Planning ahead: things to buy before getting a cat


When you buy a cat, it’s a good idea to have everything in place to provide a comfy, safe and secure environment. Here are some items to consider buying:

  • Food and water bowls: provide separate bowls for food and water, preferably made of ceramic or stainless steel for easy cleaning.
  • Cat bed or blanket: offer a snug spot for your cat to rest and sleep, whether it's a plush bed or a soft blanket.
  • Litter box and litter: choose a litter box that's large enough for your cat to comfortably move around in, and stock up on litter that suits your cat's preferences. Don’t forget the scooper!
  • Scratching post: you don’t want your cat clawing at your furniture, so buy a sturdy scratching post or pad for them to test their claws on.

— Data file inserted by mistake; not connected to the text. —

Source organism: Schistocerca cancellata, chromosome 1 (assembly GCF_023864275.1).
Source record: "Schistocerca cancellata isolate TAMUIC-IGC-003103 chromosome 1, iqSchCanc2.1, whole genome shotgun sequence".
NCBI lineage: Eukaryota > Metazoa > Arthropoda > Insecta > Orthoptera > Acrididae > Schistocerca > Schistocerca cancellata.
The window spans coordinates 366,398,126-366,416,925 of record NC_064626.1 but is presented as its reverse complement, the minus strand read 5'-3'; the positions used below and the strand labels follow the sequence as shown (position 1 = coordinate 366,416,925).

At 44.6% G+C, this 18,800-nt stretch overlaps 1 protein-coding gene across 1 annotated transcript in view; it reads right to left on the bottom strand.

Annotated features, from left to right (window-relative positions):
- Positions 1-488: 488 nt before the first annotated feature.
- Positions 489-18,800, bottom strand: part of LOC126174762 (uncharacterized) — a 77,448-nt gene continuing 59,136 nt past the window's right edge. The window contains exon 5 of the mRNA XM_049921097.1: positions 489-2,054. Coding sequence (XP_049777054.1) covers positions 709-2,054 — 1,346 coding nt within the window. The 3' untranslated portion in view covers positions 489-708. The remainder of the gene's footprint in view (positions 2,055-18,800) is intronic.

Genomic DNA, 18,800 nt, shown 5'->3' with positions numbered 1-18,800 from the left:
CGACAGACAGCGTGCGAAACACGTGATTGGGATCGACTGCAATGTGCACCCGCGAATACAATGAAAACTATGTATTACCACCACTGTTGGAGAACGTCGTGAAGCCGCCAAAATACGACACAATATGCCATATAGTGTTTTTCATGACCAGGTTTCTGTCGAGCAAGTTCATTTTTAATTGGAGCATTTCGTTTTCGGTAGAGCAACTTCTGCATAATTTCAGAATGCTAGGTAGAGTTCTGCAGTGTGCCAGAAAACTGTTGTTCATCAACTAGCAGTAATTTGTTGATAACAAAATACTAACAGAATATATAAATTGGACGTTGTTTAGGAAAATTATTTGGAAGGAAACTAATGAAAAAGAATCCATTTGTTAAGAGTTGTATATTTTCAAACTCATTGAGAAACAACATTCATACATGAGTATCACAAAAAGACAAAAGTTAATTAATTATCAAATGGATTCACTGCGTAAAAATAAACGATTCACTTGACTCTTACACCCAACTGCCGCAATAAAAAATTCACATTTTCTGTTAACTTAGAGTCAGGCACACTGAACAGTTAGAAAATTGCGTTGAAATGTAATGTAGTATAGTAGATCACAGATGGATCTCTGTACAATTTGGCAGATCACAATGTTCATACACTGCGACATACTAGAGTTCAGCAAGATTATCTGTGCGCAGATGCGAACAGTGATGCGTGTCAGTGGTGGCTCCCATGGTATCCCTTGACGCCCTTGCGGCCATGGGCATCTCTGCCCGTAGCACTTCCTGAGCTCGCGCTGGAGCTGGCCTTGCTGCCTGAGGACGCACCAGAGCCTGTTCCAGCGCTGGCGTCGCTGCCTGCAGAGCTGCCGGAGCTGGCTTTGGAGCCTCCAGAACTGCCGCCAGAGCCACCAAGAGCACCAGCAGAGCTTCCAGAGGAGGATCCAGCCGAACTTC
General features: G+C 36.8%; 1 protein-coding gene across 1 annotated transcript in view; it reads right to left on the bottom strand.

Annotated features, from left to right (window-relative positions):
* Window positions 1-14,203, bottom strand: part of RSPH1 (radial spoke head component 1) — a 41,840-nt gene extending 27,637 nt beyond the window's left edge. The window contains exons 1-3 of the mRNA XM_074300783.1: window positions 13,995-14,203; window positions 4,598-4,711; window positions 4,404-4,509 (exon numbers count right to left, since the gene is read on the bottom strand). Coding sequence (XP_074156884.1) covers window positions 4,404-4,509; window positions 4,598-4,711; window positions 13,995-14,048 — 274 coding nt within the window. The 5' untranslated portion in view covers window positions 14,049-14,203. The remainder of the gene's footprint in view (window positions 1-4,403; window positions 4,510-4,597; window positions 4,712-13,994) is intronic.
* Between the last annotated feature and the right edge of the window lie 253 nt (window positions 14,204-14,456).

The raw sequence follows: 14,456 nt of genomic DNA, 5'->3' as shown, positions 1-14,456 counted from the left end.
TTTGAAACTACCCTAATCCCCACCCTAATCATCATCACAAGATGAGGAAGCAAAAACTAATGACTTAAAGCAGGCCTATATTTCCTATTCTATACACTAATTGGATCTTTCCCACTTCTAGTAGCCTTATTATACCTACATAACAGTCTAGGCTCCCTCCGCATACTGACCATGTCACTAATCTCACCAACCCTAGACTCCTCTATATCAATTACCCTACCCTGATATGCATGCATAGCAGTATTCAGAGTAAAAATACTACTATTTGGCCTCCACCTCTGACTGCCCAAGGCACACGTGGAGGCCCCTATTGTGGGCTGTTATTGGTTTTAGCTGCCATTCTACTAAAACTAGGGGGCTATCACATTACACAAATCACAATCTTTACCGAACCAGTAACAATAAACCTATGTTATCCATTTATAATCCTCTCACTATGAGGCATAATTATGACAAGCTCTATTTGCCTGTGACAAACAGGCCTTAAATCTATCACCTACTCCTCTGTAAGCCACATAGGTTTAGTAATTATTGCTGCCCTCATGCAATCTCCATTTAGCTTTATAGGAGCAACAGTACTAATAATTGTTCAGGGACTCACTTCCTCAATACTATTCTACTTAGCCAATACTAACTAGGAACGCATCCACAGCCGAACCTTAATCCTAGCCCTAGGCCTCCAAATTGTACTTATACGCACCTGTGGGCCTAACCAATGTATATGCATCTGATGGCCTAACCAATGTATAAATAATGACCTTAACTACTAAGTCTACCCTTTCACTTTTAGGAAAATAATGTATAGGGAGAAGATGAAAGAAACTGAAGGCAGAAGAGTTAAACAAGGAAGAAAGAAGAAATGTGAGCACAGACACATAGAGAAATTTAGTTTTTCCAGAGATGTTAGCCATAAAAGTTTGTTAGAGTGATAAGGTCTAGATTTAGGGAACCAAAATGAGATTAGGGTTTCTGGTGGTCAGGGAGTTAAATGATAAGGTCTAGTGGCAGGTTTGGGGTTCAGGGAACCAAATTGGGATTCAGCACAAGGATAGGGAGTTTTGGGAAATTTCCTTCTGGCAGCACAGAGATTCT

• Toys: keep your cat entertained and mentally stimulated with lots of different toys, including interactive toys and feather wands for them to chase.
  • Grooming supplies: buy a brush or comb that suits your cat's coat type, as well as nail clippers and pet-safe shampoo for grooming sessions.
  • Collar and ID tag: make sure your cat can be easily identified with a collar and ID tag containing your contact information, especially if your cat will go outside.
  • Cat carrier: a sturdy carrier on hand for trips to the vet or when travelling with your cat is essential.
  • Food and treats: before your new cat comes home, research and buy high-quality cat food appropriate for your cat's age, health and dietary needs. You’ll also need some tasty treats for rewards and training.


Things to sort out when purchasing a cat